formats
Published on July 10, 2015, in Information & Tips.

Typical cool season grass types include:

Bentgrass was originally cultivated for use on golf course greens. An important advantage it has is that it tolerates extremely close mowing very well. In fact, if you don’t mow this grass close enough and allow it to grow to a normal height, it will take on an shaggy appearance.

Kentucky Bluegrass  is the most common cool season grass and probably the best known. The grass will go dormant in hot, dry weather as well as during the cold winter months common in North America. It does poorly in extremely shady areas and is not recommended for extremely hot climates. This grass will require supplemental irrigation during hot, dry periods.

Rough Bluegrass  is a yellowish-green grass with soft leaf blades which are glossy beneath and have a narrow boat-shaped tip. It spreads by stolons and forms dense, thick patches. The leaf blades are upright at first, but tend to lay down and mat as the patches become older. Because the root system is shallow, the patches are easily pulled up in tufts or clumps. This grass thrives when cool, moist conditions prevail, and when management is high.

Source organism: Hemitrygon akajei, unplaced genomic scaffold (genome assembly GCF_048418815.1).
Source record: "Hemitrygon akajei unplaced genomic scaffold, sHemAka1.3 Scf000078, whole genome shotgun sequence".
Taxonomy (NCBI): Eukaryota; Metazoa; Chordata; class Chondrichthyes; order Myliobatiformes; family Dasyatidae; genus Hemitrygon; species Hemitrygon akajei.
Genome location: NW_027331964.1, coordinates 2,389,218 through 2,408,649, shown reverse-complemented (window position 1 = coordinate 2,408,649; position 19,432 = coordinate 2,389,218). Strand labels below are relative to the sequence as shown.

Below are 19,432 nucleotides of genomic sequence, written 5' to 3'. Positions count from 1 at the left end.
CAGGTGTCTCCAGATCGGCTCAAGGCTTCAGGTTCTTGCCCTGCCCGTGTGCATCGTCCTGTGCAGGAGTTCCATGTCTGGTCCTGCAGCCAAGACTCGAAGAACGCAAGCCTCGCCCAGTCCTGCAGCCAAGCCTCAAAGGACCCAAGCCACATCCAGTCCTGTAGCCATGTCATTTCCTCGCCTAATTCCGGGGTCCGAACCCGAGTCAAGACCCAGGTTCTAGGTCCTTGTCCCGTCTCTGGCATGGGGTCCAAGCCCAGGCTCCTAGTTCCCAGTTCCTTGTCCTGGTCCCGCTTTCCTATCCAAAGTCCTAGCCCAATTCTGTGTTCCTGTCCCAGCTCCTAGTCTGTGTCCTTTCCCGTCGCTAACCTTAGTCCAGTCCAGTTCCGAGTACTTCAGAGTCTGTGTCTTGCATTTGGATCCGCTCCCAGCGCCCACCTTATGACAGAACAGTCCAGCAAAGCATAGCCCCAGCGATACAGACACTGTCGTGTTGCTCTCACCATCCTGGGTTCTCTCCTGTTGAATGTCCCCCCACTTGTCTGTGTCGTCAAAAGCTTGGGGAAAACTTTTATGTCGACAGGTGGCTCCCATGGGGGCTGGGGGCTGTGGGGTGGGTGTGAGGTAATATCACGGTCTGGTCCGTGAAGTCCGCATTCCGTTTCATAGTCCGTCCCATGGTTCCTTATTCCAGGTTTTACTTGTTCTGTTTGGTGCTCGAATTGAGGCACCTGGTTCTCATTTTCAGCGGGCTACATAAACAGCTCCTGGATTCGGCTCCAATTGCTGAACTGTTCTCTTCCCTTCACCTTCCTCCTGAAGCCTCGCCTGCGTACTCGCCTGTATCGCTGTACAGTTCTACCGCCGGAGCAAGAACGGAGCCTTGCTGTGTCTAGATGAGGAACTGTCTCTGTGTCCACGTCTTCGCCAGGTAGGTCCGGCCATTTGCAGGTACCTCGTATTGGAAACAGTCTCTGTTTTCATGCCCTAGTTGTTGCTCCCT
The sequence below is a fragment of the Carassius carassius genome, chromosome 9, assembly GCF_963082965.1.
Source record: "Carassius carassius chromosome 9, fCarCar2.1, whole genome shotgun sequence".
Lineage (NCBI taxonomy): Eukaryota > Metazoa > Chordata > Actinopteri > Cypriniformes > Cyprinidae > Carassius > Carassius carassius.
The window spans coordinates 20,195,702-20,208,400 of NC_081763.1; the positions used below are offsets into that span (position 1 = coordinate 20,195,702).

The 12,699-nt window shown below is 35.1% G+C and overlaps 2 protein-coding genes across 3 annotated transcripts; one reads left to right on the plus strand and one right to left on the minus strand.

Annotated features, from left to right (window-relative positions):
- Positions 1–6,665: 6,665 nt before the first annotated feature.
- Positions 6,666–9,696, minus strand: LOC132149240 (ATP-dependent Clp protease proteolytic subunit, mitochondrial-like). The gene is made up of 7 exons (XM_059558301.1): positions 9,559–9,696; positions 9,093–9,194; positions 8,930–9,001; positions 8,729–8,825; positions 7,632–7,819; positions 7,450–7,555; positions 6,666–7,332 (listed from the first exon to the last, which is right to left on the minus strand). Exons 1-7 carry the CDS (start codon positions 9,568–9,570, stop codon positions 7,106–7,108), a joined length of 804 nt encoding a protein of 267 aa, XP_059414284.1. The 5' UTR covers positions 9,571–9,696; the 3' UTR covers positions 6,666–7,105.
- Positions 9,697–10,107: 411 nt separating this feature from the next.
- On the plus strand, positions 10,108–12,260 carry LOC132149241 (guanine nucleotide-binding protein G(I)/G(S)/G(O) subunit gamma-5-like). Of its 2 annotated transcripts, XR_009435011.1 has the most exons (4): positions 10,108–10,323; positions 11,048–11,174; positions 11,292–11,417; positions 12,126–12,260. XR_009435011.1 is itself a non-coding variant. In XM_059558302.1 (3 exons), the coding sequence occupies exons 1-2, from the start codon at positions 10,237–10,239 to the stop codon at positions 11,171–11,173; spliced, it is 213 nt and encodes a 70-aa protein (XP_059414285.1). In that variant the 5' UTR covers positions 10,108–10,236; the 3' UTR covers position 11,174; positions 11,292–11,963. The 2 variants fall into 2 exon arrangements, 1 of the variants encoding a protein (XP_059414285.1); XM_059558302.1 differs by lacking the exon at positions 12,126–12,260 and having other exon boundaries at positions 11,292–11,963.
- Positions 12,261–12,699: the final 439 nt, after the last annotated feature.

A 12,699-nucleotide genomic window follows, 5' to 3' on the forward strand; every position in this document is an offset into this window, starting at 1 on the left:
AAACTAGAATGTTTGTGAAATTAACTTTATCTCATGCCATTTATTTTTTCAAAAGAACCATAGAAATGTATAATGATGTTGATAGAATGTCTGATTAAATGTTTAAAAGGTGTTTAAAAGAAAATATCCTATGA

Red Fescue is used in northern and temperate areas. This is a cool-season grass used in cool, shaded, mountain sites, such as camps, resorts, and cabins where low-input of mowing, fertilization, and irrigation is desired. Red fescue prefers shadier and cooler areas than most other cool season grasses.  It has non-aggressive tendencies and looks good in un-mown conditions such as along roadways.

Annual (Italian) Ryegrass is often found in low priced grass seed. This grass germinates quickly and can be used as a temporary ground cover while the slower growing bluegrass plants take hold. This grass is used mostly as a forage plant for animals. DON’T plant grasses intended for home use in pasture areas, as certain toxins could be harmful to grazing animals.

Perennial Ryegrass  is used as an overseed to maintain winter green in the lawn after the warm season grasses go dormant. However, it will not survive the summer heat. The ryegrasses are best adapted to moist, cool environments where temperatures are not extreme in the winter or summer.


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